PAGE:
My contribution to an anthology of writing from one of the writer’s groups I am part of entitles ‘Memento’ by the members of Pens of Erdington
As both a writer, and a Rollason,
my interest was curiously pricked,
after moving to Erdington
from way out in the countryside sticks
where for reasons that don’t matter here,
our family held some sway,
here in the big city I was just another resident
going about their business, day by day by day.
But I soon saw my name on signs,
here and there so then I thought
I would consider looking into these curious things
and maybe, dish some dirt,
but really to find out some historical things,
that might be interesting to share
if nothing more than a name in common and dare I say it,
perhaps, some kind of flare.
So, there I found this man, Able Rollason,
it seemed an industrialist of some local note
who settled here in Erdington
and without really needing to gloat,
built a successful business in steel, wire and metal,
fired by wood, coal and coke.
He also delivered a family of 5 children,
which I’m sure took hard work and acumen to cope.
He grew broad in social stature
and took the City Council to London’s High Court
for not clearing the drains of detritus and dead dogs
in the water he sought
to run, not just his business but,
the many others around him, growing rapidly
and because of his persistence,
diverse industry thrived to greater and greater capacity.
He also looked at the local community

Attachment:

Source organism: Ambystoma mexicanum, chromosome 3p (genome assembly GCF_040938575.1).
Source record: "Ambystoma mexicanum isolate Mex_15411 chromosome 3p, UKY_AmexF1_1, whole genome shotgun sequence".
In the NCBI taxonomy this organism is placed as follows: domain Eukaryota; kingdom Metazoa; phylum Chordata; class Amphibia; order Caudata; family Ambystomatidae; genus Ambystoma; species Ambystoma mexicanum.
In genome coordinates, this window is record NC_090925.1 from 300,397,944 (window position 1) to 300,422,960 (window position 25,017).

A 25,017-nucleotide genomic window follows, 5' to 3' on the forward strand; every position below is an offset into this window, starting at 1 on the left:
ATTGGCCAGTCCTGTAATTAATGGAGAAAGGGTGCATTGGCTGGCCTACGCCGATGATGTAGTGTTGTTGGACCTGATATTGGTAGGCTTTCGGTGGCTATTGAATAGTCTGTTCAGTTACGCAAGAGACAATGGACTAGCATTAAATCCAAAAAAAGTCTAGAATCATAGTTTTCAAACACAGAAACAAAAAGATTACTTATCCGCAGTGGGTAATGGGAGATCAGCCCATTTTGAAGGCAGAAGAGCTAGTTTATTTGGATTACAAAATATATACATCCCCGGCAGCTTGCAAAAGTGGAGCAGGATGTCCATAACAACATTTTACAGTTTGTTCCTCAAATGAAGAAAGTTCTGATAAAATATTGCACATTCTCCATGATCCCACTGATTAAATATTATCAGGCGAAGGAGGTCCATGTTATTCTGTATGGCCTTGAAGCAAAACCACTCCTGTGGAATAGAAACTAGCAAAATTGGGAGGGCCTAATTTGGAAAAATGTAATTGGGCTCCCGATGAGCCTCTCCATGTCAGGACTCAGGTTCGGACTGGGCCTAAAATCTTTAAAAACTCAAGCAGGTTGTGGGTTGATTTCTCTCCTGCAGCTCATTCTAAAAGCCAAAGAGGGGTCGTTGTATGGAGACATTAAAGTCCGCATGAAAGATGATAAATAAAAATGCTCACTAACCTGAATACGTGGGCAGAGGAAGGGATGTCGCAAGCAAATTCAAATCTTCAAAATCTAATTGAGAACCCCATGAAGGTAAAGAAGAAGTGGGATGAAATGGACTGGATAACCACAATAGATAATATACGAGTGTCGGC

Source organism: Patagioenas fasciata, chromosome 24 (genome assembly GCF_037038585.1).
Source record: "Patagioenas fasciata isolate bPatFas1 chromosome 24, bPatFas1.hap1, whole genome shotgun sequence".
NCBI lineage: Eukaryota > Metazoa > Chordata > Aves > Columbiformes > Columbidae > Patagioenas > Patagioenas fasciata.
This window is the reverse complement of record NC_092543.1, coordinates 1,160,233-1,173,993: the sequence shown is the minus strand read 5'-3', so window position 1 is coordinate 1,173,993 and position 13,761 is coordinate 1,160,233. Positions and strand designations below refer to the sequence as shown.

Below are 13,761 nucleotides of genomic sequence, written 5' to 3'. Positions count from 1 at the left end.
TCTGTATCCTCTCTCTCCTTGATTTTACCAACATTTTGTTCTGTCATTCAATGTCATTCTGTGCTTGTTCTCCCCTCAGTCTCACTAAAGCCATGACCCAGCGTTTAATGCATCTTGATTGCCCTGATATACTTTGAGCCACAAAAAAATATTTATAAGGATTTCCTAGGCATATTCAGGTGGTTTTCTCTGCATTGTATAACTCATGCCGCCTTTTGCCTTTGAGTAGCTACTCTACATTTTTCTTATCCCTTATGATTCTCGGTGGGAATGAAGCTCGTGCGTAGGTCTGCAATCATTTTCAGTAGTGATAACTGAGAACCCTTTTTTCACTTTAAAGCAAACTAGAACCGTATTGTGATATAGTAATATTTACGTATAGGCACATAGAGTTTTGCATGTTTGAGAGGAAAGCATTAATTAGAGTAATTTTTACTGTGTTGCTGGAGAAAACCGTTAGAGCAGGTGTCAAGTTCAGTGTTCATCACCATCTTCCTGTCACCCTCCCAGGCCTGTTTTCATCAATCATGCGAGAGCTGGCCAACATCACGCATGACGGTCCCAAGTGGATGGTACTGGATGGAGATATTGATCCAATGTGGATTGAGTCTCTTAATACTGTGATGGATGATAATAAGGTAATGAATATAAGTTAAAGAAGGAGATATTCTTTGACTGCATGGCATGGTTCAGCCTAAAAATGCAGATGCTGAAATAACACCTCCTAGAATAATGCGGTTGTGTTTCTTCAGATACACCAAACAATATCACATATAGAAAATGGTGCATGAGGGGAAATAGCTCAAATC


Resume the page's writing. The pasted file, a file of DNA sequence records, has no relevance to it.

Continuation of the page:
and helped where he could, here and there,
so the good and the great of the township
named a road for him, just to show that, they care.
In both work and philanthropy so well did they do,
Able, Rachel and their family a plenty,
they moved to the Hall at Pype Hayes with its grounds,
now the park enjoyed, by so many.
At an earlier point they lived in a slightly less big house,
but still nice, at Shepherd’s Green,
only a short walk from where I lived,
which was what had originally made me so keen
to find out more of our wider genealogy,
but sadly, there was no apparent easy link and
any thoughts of industrial wealth coming along,
were sadly lacking, not that I really did think.
Anyway, I’m sure that there could be some branch in a tree,
maybe if only a tenuously and thin one
that could link me to him if I did enough digging and delving,
perhaps it might even be fun.
But somehow it’s just nice to know that you share,
a little of something with a minor local hero
if only a family name, seeing it on signs and buildings gives one,
dare I say it, a warm kind of glow.
The collection is about the places and people in and around Erdington, an interesting suburb of Birmingham in the UK. The book is available online at the link here.